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News | Coronavirus

Hospitals shed 135,000 jobs in April while losing an estimated $51 billion

News | Coronavirus

Hospitals shed 135,000 jobs in April while losing an estimated $51 billion

  • Hospitals lost 135,000 positions in April. 
  • Hospitals have been losing an estimated $50.7 billion per month from the pandemic and related policies.
  • About 142,000 providers have received CARES Act funding and accepted the terms and conditions.

Hospitals eliminated 135,000 seasonally adjusted jobs in April, or about 3% of their workforce, as the sector struggled with an estimated $51 billion in monthly revenue loss from the coronavirus and shutdowns.

The historic job losses, which amounted to 138,100 when not seasonally adjusted, came as most states trying to contain the pandemic ordered shutdowns in elective procedures, which provide much of hospitals’ revenue.

Among the 1.4 million April job losses in all of healthcare, examples of severe cuts identified in May 8 data from the Bureau of Labor Statistics, included:

  • 503,000 positions in dentist offices
  • 243,000 positions in physician offices
  • 205,000 positions in “offices of other healthcare practitioners”
  • 113,000 positions in nursing and residential care facilities
  • 87,900 positions in outpatient healthcare centers

Overall revenue losses

The job-loss data came the same week that the American Hospital Association (AHA) issued a report estimating that hospitals will lose a cumulative $202.6 billion in revenue between March 1 and June 30, for an average loss per month of $50.7 billion.

The four-month costs for hospitals include:

  • $161.4 billion in lost revenue from canceled elective and nonelective surgeries and outpatient care, and reduced emergency department services
  • $2.4 billion in costs of personal protective equipment (PPE)
  • $36.6 billion in treatment costs, even when accounting for payments for COVID-19 patients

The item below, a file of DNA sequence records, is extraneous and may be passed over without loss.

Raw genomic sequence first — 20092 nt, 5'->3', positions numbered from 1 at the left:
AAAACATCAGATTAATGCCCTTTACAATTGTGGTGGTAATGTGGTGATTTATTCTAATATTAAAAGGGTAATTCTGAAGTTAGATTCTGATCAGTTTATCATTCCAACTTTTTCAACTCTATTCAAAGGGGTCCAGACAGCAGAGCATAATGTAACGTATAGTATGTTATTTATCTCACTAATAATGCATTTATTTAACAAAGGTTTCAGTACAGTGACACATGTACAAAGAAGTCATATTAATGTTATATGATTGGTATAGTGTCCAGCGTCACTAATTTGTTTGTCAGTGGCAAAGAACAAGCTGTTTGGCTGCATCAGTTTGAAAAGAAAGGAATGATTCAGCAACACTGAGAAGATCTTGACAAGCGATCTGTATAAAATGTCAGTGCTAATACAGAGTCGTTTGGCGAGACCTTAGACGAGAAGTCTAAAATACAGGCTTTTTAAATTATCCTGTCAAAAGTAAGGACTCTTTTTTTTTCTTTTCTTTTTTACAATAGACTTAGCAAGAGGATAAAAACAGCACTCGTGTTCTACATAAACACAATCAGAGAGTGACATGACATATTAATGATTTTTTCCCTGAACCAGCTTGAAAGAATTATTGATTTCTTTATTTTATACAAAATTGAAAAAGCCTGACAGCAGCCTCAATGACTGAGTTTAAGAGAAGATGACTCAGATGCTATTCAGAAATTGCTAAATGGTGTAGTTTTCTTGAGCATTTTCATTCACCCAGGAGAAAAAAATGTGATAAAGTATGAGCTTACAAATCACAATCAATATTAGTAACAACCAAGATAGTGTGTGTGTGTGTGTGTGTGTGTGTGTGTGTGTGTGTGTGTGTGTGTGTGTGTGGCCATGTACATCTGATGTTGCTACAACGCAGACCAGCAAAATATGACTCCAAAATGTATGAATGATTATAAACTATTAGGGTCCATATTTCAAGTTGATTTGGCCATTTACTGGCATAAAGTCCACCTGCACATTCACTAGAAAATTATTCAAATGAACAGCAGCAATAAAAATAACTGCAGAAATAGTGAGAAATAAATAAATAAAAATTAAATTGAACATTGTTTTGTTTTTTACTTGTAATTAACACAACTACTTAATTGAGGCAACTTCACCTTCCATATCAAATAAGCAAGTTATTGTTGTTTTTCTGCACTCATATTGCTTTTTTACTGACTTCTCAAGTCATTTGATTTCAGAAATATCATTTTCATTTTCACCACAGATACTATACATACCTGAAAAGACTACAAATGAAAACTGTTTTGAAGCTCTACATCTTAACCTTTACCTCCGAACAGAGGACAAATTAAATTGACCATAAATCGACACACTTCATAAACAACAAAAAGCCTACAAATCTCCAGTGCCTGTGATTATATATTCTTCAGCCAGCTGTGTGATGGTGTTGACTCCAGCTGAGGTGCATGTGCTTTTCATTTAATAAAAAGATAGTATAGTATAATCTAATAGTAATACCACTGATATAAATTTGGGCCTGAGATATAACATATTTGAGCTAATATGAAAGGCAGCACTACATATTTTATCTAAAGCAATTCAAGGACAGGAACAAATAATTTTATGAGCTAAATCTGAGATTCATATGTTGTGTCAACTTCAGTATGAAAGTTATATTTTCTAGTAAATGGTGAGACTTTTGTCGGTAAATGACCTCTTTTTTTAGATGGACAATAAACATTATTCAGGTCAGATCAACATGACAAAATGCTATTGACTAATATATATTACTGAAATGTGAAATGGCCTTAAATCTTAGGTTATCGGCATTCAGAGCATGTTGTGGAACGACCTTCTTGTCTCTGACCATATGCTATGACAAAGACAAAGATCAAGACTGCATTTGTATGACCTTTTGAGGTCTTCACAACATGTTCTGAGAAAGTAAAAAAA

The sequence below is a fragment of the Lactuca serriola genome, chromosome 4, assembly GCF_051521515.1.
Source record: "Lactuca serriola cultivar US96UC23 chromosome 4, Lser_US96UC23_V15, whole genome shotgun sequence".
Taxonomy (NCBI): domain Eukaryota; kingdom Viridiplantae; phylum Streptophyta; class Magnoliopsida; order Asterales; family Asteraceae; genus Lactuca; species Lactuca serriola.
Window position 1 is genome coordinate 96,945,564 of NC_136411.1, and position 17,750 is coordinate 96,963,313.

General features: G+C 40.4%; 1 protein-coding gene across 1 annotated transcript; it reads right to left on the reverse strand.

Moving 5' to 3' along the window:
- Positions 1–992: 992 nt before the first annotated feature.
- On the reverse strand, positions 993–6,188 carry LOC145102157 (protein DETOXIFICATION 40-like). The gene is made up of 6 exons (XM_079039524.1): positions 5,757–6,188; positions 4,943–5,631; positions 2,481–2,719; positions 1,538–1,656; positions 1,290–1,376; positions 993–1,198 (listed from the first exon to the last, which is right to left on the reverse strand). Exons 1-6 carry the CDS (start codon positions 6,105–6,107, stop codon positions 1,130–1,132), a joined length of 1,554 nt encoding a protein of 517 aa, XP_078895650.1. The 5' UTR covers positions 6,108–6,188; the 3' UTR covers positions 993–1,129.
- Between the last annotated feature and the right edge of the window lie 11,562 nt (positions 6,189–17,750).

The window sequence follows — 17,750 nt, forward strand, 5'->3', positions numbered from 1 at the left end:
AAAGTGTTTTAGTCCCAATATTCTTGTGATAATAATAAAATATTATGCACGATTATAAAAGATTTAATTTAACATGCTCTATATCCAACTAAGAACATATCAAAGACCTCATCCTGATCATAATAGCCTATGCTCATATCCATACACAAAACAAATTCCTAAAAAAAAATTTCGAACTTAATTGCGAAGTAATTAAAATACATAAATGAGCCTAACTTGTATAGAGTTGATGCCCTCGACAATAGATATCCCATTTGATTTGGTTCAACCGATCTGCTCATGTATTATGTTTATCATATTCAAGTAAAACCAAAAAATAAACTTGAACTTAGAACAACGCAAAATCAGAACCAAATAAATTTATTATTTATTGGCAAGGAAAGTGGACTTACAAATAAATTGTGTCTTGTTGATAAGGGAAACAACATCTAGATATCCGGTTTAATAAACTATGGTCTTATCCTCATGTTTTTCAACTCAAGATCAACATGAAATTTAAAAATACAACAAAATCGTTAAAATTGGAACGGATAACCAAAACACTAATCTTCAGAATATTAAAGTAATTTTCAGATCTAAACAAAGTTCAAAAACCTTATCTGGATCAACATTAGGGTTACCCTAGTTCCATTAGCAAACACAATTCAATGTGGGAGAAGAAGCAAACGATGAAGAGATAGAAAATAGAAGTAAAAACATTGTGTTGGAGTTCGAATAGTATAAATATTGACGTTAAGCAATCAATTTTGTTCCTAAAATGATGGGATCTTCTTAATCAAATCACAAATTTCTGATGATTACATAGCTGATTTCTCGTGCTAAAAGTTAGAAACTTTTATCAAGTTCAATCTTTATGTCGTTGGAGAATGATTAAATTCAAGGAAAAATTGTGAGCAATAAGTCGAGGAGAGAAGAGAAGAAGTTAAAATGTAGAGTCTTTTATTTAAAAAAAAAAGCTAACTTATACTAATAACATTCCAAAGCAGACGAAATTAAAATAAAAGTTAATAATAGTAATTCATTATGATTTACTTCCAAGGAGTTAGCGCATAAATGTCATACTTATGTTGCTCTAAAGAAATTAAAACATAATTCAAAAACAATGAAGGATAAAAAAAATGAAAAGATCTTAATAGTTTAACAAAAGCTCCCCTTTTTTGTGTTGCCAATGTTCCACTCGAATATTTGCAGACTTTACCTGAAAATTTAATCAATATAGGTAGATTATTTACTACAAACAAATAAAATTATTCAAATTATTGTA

• $2.2 billion in support for frontline hospital workers in COVID-19 hotspots

Other costs tangentially related to the pandemic but not included in the AHA estimates include:

  • $400 million in ongoing drug shortage costs
  • Increased wage and labor costs to cover bonus pay for high-risk staff and to pay increasingly expensive staffing firms
  • Increased costs for non-PPE medical supplies and equipment in preparation for COVID-19 patients
  • Increased capital costs, such as expanded treatment and testing capacity

New details on hospital assistance

Congress responded to the pandemic’s effect on hospital finances by allocating $100 billion for provider relief in the Coronavirus Aid, Relief, and Economic Security (CARES) Act and $75 billion more in the Paycheck Protection Program and Health Care Enhancement (PPPHCE) Act.

However, AHA has complained that much of the CARES Act funding has gone to nonhospital providers and been slow to arrive. The U.S. Department of Health and Human Services (HHS) has begun distribution of about four-fifths of the CARES Act funding but is still finalizing plans to disburse the PPPHCE funding.

This week, the Healthcare Resources and Services Administration (HRSA) released the list of the 142,000 providers that have received some of the $50 billion in CARES Act “general distribution” funding and agreed to the accompanying terms and conditions. Hospitals comprised a smaller share of the providers listed, although their funding totals tended to be much larger.

The Trump administration this week extended the attestation period for the funding from 30 days to 45 days after receipt. A HRSA spokesman said no recipient has reached the 45-day mark.

The extension followed concerns raised by some hospital advisers about some of the terms and conditions, with requests for more time to consider them.

A senior HHS official previously confirmed that some providers had opted to return the CARES Act funds, which generally are automatically deposited in providers’ bank accounts.

“HHS does not plan to release the names of those who return or do not accept the funding,” the HRSA spokesman said.

 

About the Author

Rich Daly, HFMA senior writer and editor,

is based in the Washington, D.C., office. Follow Rich on Twitter: @rdalyhealthcare

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